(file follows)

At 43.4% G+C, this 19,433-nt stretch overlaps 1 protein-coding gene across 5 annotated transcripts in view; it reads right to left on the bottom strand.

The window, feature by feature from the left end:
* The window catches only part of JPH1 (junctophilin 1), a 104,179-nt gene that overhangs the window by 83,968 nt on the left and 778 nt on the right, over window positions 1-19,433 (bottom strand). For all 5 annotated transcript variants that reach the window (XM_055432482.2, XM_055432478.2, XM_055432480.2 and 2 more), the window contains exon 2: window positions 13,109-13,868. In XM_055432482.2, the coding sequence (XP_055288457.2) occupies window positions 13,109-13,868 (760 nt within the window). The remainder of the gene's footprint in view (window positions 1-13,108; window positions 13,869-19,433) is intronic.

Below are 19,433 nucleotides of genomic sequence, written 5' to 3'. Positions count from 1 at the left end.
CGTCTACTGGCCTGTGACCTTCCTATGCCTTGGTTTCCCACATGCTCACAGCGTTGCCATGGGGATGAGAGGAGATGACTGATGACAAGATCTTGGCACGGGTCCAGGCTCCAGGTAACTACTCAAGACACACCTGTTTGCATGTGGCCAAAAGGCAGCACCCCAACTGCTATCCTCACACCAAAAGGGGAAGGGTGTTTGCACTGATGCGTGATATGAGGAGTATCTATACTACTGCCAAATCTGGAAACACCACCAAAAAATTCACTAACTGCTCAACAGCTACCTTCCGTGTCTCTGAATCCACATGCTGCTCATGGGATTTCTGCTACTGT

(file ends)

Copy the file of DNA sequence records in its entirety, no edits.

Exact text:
At 43.4% G+C, this 19,433-nt stretch overlaps 1 protein-coding gene across 5 annotated transcripts in view; it reads right to left on the bottom strand.

The window, feature by feature from the left end:
* The window catches only part of JPH1 (junctophilin 1), a 104,179-nt gene that overhangs the window by 83,968 nt on the left and 778 nt on the right, over window positions 1-19,433 (bottom strand). For all 5 annotated transcript variants that reach the window (XM_055432482.2, XM_055432478.2, XM_055432480.2 and 2 more), the window contains exon 2: window positions 13,109-13,868. In XM_055432482.2, the coding sequence (XP_055288457.2) occupies window positions 13,109-13,868 (760 nt within the window). The remainder of the gene's footprint in view (window positions 1-13,108; window positions 13,869-19,433) is intronic.

Below are 19,433 nucleotides of genomic sequence, written 5' to 3'. Positions count from 1 at the left end.
CGTCTACTGGCCTGTGACCTTCCTATGCCTTGGTTTCCCACATGCTCACAGCGTTGCCATGGGGATGAGAGGAGATGACTGATGACAAGATCTTGGCACGGGTCCAGGCTCCAGGTAACTACTCAAGACACACCTGTTTGCATGTGGCCAAAAGGCAGCACCCCAACTGCTATCCTCACACCAAAAGGGGAAGGGTGTTTGCACTGATGCGTGATATGAGGAGTATCTATACTACTGCCAAATCTGGAAACACCACCAAAAAATTCACTAACTGCTCAACAGCTACCTTCCGTGTCTCTGAATCCACATGCTGCTCATGGGATTTCTGCTACTGT